Vitamin B12 deficiency symptoms: Three signs you may have pernicious anaemia

Vitamin B12 deficiency symptoms could include extreme tiredness,lack of energy and muscle weakness. Having a severe deficiency in the vitamin could include serious health problems, such as irreversible nerve damage, anxiety or depression, or disorders which affect coordination, balance and speech. Pernicious anaemia can lead to vitamin B12 deficiency, and is caused by an inability to absorb the vitamin needed for the body to make enough healthy red blood cells.

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Anaemia is a medical condition in which the blood is low in normal red blood cells.

Pernicious anaemia is a rare condition, with a prevalence of 0.1 per cent in the general population and 1.9 per cent in people who are older than 60 years.

The progression of the condition is slow and it may be difficult to recognise the symptoms.

What are the three main signs that you may have pernicious anaemia?

Pernicious anaemia is an autoimmune disorder and is a chronic form of low B12 that can have serious consequences on one’s health if left untreated long-term.

As symptoms of the condition typically look like other common conditions, it’s often misdiagnosed as depression or anxiety.

An estimated five in every 100,000 people in the UK have pernicious anaemia and for anyone experiencing either fatigue, memory loss or nerve damage may be at risk of the condition.

The most common symptoms of pernicious anaemia are fatigue, memory loss and problems with concentration.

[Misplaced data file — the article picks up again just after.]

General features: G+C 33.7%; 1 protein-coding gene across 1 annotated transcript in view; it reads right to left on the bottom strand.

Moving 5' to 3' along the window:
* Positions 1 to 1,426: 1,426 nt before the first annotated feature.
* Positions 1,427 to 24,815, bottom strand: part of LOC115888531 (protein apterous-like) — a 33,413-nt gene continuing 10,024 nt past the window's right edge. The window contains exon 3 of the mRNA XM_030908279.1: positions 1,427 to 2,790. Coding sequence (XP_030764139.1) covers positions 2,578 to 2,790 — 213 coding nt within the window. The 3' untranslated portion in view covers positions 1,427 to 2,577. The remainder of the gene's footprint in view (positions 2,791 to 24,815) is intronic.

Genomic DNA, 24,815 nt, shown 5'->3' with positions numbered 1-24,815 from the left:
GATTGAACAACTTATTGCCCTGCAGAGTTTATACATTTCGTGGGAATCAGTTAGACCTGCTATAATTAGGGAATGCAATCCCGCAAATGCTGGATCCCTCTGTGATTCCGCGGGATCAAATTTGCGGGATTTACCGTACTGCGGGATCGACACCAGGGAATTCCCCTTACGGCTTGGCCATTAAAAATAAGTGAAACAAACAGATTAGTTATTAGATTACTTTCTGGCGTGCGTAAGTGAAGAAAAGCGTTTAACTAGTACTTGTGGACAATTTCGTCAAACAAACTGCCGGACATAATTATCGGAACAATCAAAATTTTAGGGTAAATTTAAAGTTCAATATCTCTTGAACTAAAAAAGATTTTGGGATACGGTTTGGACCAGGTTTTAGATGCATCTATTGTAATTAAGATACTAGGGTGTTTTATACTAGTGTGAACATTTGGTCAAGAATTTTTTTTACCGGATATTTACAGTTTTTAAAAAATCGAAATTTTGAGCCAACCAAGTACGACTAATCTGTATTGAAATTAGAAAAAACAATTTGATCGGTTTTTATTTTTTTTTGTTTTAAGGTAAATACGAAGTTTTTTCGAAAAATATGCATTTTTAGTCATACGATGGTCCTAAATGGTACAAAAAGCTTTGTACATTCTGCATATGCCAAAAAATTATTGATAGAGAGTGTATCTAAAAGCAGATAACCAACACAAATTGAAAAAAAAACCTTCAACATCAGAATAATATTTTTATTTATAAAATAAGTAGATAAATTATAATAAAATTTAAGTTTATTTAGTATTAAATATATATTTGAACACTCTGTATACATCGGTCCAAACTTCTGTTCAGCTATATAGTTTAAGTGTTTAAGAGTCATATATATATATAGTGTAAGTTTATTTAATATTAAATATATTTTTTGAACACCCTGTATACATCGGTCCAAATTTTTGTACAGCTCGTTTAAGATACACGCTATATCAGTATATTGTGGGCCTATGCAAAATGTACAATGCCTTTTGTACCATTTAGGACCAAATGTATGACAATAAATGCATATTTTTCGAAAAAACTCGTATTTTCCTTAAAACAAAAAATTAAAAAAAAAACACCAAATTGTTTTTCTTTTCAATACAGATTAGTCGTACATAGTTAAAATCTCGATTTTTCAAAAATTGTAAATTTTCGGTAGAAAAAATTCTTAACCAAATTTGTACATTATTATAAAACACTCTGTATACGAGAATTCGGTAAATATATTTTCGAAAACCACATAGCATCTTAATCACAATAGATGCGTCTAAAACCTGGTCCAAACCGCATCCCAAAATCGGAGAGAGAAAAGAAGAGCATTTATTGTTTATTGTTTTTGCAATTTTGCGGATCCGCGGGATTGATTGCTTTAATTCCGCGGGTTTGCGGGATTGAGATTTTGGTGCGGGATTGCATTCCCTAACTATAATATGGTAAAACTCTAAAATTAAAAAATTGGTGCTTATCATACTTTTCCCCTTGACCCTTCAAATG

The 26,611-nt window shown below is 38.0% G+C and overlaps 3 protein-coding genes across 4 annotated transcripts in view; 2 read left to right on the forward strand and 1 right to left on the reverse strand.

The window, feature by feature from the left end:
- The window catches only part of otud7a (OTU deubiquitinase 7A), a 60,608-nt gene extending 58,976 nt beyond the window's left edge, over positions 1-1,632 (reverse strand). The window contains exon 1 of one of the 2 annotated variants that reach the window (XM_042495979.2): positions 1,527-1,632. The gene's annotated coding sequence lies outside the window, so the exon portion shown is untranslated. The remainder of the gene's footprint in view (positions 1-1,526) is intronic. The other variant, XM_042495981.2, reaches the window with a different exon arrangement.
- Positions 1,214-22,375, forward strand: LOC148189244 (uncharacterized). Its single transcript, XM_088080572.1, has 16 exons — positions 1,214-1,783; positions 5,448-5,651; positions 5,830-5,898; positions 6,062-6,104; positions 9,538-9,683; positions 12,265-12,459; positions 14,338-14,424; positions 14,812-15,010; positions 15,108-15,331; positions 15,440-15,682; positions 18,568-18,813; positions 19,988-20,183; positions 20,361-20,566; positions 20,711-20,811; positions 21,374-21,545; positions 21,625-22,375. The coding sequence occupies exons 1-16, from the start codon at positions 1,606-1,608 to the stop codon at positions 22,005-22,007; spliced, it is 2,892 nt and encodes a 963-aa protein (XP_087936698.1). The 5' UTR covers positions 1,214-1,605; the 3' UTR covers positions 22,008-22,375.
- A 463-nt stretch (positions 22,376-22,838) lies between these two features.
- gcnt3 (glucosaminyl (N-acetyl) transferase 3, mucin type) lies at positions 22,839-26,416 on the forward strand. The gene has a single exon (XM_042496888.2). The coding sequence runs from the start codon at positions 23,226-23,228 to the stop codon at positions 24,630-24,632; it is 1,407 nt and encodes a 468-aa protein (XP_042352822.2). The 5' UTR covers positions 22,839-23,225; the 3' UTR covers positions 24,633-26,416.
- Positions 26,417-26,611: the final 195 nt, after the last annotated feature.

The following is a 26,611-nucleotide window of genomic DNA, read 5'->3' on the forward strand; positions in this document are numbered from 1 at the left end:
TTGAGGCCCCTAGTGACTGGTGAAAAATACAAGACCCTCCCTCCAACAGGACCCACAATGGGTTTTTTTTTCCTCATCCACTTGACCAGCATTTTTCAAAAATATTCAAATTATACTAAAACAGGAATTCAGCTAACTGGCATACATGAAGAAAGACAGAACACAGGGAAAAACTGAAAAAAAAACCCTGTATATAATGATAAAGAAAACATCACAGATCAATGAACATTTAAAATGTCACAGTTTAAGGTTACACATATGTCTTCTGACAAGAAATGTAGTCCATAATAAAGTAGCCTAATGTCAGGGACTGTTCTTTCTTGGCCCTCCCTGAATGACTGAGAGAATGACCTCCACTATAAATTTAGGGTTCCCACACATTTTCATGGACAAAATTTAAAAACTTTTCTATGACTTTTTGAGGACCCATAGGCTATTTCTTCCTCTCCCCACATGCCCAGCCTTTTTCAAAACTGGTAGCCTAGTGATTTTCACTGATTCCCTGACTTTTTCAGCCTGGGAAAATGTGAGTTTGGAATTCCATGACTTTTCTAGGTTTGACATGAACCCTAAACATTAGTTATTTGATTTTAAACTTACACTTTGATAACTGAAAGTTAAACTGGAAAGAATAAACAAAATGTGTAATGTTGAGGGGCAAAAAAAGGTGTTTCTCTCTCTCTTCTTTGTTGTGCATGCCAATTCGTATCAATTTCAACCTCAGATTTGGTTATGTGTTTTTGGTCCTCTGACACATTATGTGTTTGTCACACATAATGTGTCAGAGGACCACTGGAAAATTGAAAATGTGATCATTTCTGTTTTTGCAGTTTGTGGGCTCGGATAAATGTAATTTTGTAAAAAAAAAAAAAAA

However, the subtle, nonspecific nature of the condition’s initial symptoms can make it difficult to properly diagnose people.

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One study interviewing members of the Pernicious Anaemia Society found that nearly half of the patients had been misdiagnosed.

A further 20 per cent had waited two years or more for a proper diagnosis.

Low levels of vitamin B12 could also lead to nerve damage, as the vitamin is essential to producing myelin, which protects nerve cells from damage.

Symptoms of low B1 might initially feel like tingling or numbness in hands and feet, or difficulty with balance.

If pernicious anaemia is left untreated, symptoms can become debilitating and nerve damage irreversible.

The term “pernicious” was used to describe the condition as historically it resulted in death.

When Vitamin B12 deficiency is caused by poor diet, it’s treated by prescribing B12 tablets or injections of hydroxocobalamin.

Once the deficiency has been corrected, levels can be managed by changing diet or regularly taking a supplement.

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